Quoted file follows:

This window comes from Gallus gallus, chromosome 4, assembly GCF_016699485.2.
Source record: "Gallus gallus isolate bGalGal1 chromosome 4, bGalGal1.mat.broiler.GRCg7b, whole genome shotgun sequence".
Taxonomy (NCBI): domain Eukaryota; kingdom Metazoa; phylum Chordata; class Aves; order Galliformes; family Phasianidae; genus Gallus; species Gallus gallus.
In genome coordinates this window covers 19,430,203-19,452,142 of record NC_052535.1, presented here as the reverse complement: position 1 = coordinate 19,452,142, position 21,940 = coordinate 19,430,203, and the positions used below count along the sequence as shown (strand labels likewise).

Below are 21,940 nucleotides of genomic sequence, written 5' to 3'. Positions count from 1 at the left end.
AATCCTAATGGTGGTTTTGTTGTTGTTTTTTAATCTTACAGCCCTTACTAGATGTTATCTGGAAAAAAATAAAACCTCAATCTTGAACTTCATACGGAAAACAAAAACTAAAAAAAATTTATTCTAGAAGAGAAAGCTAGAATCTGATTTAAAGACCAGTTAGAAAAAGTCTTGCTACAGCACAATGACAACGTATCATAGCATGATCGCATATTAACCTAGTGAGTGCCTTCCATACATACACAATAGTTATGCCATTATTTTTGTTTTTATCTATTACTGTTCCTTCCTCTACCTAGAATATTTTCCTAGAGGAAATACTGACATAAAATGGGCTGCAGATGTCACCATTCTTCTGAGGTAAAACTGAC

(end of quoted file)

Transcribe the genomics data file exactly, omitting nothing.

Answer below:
This window comes from Gallus gallus, chromosome 4, assembly GCF_016699485.2.
Source record: "Gallus gallus isolate bGalGal1 chromosome 4, bGalGal1.mat.broiler.GRCg7b, whole genome shotgun sequence".
Taxonomy (NCBI): domain Eukaryota; kingdom Metazoa; phylum Chordata; class Aves; order Galliformes; family Phasianidae; genus Gallus; species Gallus gallus.
In genome coordinates this window covers 19,430,203-19,452,142 of record NC_052535.1, presented here as the reverse complement: position 1 = coordinate 19,452,142, position 21,940 = coordinate 19,430,203, and the positions used below count along the sequence as shown (strand labels likewise).

Below are 21,940 nucleotides of genomic sequence, written 5' to 3'. Positions count from 1 at the left end.
AATCCTAATGGTGGTTTTGTTGTTGTTTTTTAATCTTACAGCCCTTACTAGATGTTATCTGGAAAAAAATAAAACCTCAATCTTGAACTTCATACGGAAAACAAAAACTAAAAAAAATTTATTCTAGAAGAGAAAGCTAGAATCTGATTTAAAGACCAGTTAGAAAAAGTCTTGCTACAGCACAATGACAACGTATCATAGCATGATCGCATATTAACCTAGTGAGTGCCTTCCATACATACACAATAGTTATGCCATTATTTTTGTTTTTATCTATTACTGTTCCTTCCTCTACCTAGAATATTTTCCTAGAGGAAATACTGACATAAAATGGGCTGCAGATGTCACCATTCTTCTGAGGTAAAACTGAC